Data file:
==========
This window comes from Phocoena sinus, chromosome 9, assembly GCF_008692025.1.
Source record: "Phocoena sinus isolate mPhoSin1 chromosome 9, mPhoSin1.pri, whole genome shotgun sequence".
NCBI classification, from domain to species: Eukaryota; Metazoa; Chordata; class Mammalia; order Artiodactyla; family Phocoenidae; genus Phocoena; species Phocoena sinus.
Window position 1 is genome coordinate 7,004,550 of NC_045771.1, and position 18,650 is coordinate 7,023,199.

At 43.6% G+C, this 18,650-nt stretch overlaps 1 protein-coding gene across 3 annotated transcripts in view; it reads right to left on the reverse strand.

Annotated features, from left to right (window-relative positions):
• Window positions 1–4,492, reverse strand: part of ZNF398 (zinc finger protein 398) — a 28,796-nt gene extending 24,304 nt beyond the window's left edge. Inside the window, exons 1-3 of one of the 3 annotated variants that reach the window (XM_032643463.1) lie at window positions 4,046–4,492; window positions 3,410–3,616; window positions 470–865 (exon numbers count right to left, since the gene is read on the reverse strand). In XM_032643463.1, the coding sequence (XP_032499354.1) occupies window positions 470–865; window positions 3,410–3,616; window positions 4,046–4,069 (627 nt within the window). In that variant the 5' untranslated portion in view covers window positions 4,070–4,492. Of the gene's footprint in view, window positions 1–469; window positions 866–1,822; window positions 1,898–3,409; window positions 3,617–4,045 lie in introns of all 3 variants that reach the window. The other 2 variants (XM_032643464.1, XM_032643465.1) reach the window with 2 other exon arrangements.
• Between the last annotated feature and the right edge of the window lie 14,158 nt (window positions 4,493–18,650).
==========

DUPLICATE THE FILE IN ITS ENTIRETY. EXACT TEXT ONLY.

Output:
This window comes from Phocoena sinus, chromosome 9, assembly GCF_008692025.1.
Source record: "Phocoena sinus isolate mPhoSin1 chromosome 9, mPhoSin1.pri, whole genome shotgun sequence".
NCBI classification, from domain to species: Eukaryota; Metazoa; Chordata; class Mammalia; order Artiodactyla; family Phocoenidae; genus Phocoena; species Phocoena sinus.
Window position 1 is genome coordinate 7,004,550 of NC_045771.1, and position 18,650 is coordinate 7,023,199.

At 43.6% G+C, this 18,650-nt stretch overlaps 1 protein-coding gene across 3 annotated transcripts in view; it reads right to left on the reverse strand.

Annotated features, from left to right (window-relative positions):
• Window positions 1–4,492, reverse strand: part of ZNF398 (zinc finger protein 398) — a 28,796-nt gene extending 24,304 nt beyond the window's left edge. Inside the window, exons 1-3 of one of the 3 annotated variants that reach the window (XM_032643463.1) lie at window positions 4,046–4,492; window positions 3,410–3,616; window positions 470–865 (exon numbers count right to left, since the gene is read on the reverse strand). In XM_032643463.1, the coding sequence (XP_032499354.1) occupies window positions 470–865; window positions 3,410–3,616; window positions 4,046–4,069 (627 nt within the window). In that variant the 5' untranslated portion in view covers window positions 4,070–4,492. Of the gene's footprint in view, window positions 1–469; window positions 866–1,822; window positions 1,898–3,409; window positions 3,617–4,045 lie in introns of all 3 variants that reach the window. The other 2 variants (XM_032643464.1, XM_032643465.1) reach the window with 2 other exon arrangements.
• Between the last annotated feature and the right edge of the window lie 14,158 nt (window positions 4,493–18,650).